What’s Going On? Ohio BP Explosion Kills Two, Fourth Gas Plant Explosion Since June
Guest Post by Andrea M. Shaffer
Two employees were killed last night in an explosion at the BP Toledo, Ohio refinery.
The BP Toledo refinery was “safely shut down” in response to Tuesday night’s fire where two employees died.
The cause of the fire is not yet known.
BP said on Wednesday two of its staff were killed after sustaining injuries in a fire at its 150,800 barrel-per-day Toledo, Ohio, refinery.
“The fire was extinguished last night and refinery was safely shut down and remains offline,” a company spokesperson said.
“All other staff is accounted for and our employee assistance team is on site.”
The cause of the fire is not known, but leaking fumes from a crude unit may have caused the ignition in another unit at the facility, a source told Reuters.
The first report surfaced at 6:35 PM on the WTVG14 abc website
#BREAKING: Massive explosion reported at BP Refinery with reports of injuries
Multiple agencies are responding to a Massive explosion at a BP oil Refinery in Oregon Ohio with Reports of multiple injuries at this time it’s unclear on how many are injured pic.twitter.com/PCyiQoUk5t
— R A W S A L E R T S (@rawsalerts) September 21, 2022
The refinery has been operating for over 100 years on a parcel of land that covers 585 acres and processes approximately 160, 000 barrels of crude oil a day.
This is the fourth fossil fuel disruption/explosion since June in our nation.
Reuters shares that Freeport, Texas, LNG was taken offline on June 8, 2022, and will not return to service until mid-November per “Upstream Energy Explored”.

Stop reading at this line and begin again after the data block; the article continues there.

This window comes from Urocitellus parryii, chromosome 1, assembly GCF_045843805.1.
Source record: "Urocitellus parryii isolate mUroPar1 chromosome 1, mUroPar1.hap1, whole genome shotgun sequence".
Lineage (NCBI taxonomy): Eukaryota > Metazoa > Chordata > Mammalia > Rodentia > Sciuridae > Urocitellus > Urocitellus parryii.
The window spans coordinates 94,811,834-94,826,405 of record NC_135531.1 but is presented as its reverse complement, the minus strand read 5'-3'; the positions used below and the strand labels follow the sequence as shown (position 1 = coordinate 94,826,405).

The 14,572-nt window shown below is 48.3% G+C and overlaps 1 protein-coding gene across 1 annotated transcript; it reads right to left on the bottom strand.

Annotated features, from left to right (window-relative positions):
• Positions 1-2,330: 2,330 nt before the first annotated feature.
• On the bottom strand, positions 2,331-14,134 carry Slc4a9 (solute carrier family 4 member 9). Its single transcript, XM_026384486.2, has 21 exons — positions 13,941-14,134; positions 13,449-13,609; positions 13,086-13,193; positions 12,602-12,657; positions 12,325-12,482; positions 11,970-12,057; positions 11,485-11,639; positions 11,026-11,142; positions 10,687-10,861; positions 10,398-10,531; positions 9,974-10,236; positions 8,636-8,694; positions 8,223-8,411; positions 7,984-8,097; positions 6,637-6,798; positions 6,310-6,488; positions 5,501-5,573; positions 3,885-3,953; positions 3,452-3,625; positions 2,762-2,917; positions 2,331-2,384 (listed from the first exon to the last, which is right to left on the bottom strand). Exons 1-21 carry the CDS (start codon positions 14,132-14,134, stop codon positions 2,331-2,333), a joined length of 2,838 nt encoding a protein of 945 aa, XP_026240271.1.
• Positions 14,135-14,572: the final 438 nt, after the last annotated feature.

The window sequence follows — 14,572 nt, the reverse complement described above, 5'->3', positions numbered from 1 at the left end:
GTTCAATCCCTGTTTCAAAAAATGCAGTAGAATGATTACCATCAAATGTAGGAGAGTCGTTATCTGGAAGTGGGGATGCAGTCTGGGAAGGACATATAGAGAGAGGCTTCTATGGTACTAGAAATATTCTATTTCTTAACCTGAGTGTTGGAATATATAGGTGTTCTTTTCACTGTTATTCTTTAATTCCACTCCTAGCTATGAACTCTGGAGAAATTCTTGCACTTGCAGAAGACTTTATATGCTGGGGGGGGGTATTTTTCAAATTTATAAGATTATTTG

Freeport, Texas provides 20% of all U.S. LNG processing and one of the largest US exporters in the nation.
On July 7, 2022, in Fort Bend County, near Houston, Texas, an explosion occurred to a natural gas line. The fire was quickly extinguished.
— Fort Bend Pct 1 Constable (@FortBendPct1) July 7, 2022
On August 24, 2022, Illinois and its surrounding states experienced a major disruption in fuel distribution from a shutdown at the BP facility in Whiting, Illinois. BP experienced an electrical fire at its facility which necessitated an immediate shutdown. This facility supplies a major international airport, distribution centers, automobile and manufacturing region and seaway corridor for the Great Lakes Region.
BP resumed operations on September 16, 2022. Hopefully the backlog will quickly dissipate.
Governor JB Pritzker announced today that his administration has taken steps to proactively address a shutdown at a BP facility in Whiting, Ind., caused by an electrical fire. Illinois, along with Indiana, Michigan, and Wisconsin, requested and were granted an emergency waiver of federal fuel regulations from the United States Environmental Protection Agency (EPA).
“After learning of the electrical fire at the BP facility in Whiting, our administration has taken proactive steps to increase gas supply and reduce barriers so all Illinoisans have access to the fuel they need,” said Pritzker. “This coordinated effort with our neighboring states will reduce the chance of disruptions and keep the people and businesses of Illinois moving.”
The temporary waiver, which was granted through Sept. 15, 2022, allows for high volatility gasoline to be sold during the summer months, reducing fuel disruptions following the fire which broke out on Aug. 24.
The waiver also means that Illinois corn farmers will provide the needed fuel through their ethanol production, which is a lower emission alternative to gasoline produced without ethanol.
At a time of high inflation, two major fossil fuel production facility shutdowns, previous explosions and disruptions, it begs the question: Why we are experiencing so many major disruptions in our natural fossil fuel supply production/distribution facilities?
This is a developing story.
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